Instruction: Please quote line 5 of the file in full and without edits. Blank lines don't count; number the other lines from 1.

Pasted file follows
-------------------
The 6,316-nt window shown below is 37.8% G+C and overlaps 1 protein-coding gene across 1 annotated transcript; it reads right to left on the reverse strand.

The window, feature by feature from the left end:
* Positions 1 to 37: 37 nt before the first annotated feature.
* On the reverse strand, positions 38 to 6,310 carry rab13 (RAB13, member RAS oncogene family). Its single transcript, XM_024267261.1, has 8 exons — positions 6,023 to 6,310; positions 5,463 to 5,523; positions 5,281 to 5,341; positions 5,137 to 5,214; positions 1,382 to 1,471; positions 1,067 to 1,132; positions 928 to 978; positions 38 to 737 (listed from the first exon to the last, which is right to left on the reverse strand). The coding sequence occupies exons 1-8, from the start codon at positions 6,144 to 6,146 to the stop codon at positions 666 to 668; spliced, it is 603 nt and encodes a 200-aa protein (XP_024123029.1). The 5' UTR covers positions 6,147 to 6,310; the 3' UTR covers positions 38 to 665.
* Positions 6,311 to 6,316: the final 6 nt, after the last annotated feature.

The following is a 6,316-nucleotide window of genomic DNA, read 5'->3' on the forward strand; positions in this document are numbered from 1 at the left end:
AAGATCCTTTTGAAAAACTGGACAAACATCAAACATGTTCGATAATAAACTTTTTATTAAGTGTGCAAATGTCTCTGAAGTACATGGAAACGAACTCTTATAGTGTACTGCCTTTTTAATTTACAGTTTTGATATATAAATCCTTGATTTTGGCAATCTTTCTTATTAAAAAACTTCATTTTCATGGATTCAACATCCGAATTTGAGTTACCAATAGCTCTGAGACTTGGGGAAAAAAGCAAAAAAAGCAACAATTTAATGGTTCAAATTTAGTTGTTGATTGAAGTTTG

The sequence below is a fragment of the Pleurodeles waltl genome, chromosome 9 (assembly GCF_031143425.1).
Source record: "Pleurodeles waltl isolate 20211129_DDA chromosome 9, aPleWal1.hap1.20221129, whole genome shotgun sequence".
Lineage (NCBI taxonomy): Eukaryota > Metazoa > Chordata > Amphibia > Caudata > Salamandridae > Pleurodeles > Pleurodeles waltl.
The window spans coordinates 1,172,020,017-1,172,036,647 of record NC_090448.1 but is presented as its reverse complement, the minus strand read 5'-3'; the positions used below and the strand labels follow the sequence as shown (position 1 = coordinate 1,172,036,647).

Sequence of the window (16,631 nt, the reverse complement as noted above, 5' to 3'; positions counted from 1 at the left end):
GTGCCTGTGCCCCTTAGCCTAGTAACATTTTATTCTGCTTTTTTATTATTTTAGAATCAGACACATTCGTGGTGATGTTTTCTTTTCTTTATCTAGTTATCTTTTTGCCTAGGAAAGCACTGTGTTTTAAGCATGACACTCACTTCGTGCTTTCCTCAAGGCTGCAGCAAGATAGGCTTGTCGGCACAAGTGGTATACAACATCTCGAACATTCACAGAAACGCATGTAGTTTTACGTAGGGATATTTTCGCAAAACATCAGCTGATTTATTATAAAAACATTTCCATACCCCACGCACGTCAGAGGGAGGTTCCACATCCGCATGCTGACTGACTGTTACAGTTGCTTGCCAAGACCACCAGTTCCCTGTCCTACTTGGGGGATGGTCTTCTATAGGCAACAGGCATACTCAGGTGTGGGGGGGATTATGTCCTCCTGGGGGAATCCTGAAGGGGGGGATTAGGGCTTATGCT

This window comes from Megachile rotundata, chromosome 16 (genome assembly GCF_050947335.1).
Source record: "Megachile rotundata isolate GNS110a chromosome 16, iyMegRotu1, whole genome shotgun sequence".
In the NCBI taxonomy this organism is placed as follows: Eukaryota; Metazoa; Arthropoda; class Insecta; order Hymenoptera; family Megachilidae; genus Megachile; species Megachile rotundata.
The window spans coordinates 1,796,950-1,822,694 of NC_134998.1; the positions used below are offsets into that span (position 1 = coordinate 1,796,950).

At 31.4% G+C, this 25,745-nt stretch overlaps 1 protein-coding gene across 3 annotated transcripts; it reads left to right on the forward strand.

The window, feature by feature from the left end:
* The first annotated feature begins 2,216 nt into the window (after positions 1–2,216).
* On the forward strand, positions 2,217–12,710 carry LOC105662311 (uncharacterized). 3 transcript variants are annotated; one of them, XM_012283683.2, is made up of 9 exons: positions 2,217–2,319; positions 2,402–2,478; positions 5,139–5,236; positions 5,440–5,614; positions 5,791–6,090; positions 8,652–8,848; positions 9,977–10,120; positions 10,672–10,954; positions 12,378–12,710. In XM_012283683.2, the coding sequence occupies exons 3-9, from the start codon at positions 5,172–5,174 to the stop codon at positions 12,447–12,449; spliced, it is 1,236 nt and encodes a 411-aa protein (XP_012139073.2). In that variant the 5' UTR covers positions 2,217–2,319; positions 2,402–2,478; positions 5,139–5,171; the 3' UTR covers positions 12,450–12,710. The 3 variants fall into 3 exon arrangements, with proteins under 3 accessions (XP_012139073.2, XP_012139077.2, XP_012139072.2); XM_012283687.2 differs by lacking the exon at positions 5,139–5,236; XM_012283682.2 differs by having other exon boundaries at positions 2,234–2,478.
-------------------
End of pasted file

* Positions 6,311 to 6,316: the final 6 nt, after the last annotated feature.